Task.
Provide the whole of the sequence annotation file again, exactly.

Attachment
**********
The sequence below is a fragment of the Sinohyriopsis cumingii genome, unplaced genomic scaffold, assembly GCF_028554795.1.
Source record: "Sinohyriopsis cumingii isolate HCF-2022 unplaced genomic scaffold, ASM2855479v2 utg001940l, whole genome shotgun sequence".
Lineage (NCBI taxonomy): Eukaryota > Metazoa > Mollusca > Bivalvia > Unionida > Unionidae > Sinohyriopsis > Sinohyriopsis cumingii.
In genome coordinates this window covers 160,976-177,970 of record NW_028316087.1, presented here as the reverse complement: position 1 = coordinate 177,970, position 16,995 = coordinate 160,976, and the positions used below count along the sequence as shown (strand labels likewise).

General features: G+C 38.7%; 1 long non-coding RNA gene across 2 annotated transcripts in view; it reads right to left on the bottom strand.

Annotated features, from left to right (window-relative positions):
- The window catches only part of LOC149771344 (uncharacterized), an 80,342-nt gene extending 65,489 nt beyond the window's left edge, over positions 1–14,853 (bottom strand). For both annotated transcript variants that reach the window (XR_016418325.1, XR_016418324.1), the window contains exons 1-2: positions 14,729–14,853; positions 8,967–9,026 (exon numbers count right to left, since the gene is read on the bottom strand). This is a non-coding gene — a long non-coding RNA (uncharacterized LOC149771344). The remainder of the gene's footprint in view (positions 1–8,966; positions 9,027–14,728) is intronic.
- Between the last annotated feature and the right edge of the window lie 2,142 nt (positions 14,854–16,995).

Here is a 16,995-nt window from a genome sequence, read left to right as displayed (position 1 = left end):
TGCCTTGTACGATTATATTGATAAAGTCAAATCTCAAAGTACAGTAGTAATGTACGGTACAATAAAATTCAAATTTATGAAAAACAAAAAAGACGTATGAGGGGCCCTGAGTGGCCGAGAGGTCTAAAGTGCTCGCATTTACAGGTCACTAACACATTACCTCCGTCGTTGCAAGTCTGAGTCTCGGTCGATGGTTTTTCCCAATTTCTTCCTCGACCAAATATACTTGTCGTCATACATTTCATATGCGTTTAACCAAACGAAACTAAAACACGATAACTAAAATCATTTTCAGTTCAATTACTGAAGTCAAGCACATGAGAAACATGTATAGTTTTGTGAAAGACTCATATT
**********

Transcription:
The sequence below is a fragment of the Sinohyriopsis cumingii genome, unplaced genomic scaffold, assembly GCF_028554795.1.
Source record: "Sinohyriopsis cumingii isolate HCF-2022 unplaced genomic scaffold, ASM2855479v2 utg001940l, whole genome shotgun sequence".
Lineage (NCBI taxonomy): Eukaryota > Metazoa > Mollusca > Bivalvia > Unionida > Unionidae > Sinohyriopsis > Sinohyriopsis cumingii.
In genome coordinates this window covers 160,976-177,970 of record NW_028316087.1, presented here as the reverse complement: position 1 = coordinate 177,970, position 16,995 = coordinate 160,976, and the positions used below count along the sequence as shown (strand labels likewise).

General features: G+C 38.7%; 1 long non-coding RNA gene across 2 annotated transcripts in view; it reads right to left on the bottom strand.

Annotated features, from left to right (window-relative positions):
- The window catches only part of LOC149771344 (uncharacterized), an 80,342-nt gene extending 65,489 nt beyond the window's left edge, over positions 1–14,853 (bottom strand). For both annotated transcript variants that reach the window (XR_016418325.1, XR_016418324.1), the window contains exons 1-2: positions 14,729–14,853; positions 8,967–9,026 (exon numbers count right to left, since the gene is read on the bottom strand). This is a non-coding gene — a long non-coding RNA (uncharacterized LOC149771344). The remainder of the gene's footprint in view (positions 1–8,966; positions 9,027–14,728) is intronic.
- Between the last annotated feature and the right edge of the window lie 2,142 nt (positions 14,854–16,995).

Here is a 16,995-nt window from a genome sequence, read left to right as displayed (position 1 = left end):
TGCCTTGTACGATTATATTGATAAAGTCAAATCTCAAAGTACAGTAGTAATGTACGGTACAATAAAATTCAAATTTATGAAAAACAAAAAAGACGTATGAGGGGCCCTGAGTGGCCGAGAGGTCTAAAGTGCTCGCATTTACAGGTCACTAACACATTACCTCCGTCGTTGCAAGTCTGAGTCTCGGTCGATGGTTTTTCCCAATTTCTTCCTCGACCAAATATACTTGTCGTCATACATTTCATATGCGTTTAACCAAACGAAACTAAAACACGATAACTAAAATCATTTTCAGTTCAATTACTGAAGTCAAGCACATGAGAAACATGTATAGTTTTGTGAAAGACTCATATT